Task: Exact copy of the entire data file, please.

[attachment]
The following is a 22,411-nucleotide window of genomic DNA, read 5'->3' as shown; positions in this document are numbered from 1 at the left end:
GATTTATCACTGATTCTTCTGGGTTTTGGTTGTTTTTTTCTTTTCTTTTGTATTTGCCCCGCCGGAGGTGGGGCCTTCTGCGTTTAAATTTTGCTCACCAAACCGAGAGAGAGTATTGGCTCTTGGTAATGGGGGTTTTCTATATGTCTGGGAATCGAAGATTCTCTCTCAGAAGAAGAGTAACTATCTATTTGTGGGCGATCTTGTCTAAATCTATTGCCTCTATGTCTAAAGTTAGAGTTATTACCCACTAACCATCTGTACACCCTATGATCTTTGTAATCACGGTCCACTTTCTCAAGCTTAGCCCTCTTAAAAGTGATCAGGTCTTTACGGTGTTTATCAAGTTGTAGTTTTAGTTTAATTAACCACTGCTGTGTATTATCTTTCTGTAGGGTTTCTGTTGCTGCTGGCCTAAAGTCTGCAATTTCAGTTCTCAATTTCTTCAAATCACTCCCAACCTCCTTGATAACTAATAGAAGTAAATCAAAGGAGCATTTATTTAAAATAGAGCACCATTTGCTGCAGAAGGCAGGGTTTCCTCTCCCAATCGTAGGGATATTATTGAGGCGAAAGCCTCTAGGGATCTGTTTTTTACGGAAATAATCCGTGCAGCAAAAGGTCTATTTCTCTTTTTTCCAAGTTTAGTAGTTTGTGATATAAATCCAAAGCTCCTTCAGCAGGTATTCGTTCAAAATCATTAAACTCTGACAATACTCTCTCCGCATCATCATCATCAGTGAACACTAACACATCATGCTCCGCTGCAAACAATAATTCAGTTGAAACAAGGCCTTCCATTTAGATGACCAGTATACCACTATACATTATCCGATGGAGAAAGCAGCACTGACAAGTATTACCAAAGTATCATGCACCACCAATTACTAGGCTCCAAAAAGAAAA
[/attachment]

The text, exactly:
The following is a 22,411-nucleotide window of genomic DNA, read 5'->3' as shown; positions in this document are numbered from 1 at the left end:
GATTTATCACTGATTCTTCTGGGTTTTGGTTGTTTTTTTCTTTTCTTTTGTATTTGCCCCGCCGGAGGTGGGGCCTTCTGCGTTTAAATTTTGCTCACCAAACCGAGAGAGAGTATTGGCTCTTGGTAATGGGGGTTTTCTATATGTCTGGGAATCGAAGATTCTCTCTCAGAAGAAGAGTAACTATCTATTTGTGGGCGATCTTGTCTAAATCTATTGCCTCTATGTCTAAAGTTAGAGTTATTACCCACTAACCATCTGTACACCCTATGATCTTTGTAATCACGGTCCACTTTCTCAAGCTTAGCCCTCTTAAAAGTGATCAGGTCTTTACGGTGTTTATCAAGTTGTAGTTTTAGTTTAATTAACCACTGCTGTGTATTATCTTTCTGTAGGGTTTCTGTTGCTGCTGGCCTAAAGTCTGCAATTTCAGTTCTCAATTTCTTCAAATCACTCCCAACCTCCTTGATAACTAATAGAAGTAAATCAAAGGAGCATTTATTTAAAATAGAGCACCATTTGCTGCAGAAGGCAGGGTTTCCTCTCCCAATCGTAGGGATATTATTGAGGCGAAAGCCTCTAGGGATCTGTTTTTTACGGAAATAATCCGTGCAGCAAAAGGTCTATTTCTCTTTTTTCCAAGTTTAGTAGTTTGTGATATAAATCCAAAGCTCCTTCAGCAGGTATTCGTTCAAAATCATTAAACTCTGACAATACTCTCTCCGCATCATCATCATCAGTGAACACTAACACATCATGCTCCGCTGCAAACAATAATTCAGTTGAAACAAGGCCTTCCATTTAGATGACCAGTATACCACTATACATTATCCGATGGAGAAAGCAGCACTGACAAGTATTACCAAAGTATCATGCACCACCAATTACTAGGCTCCAAAAAGAAAA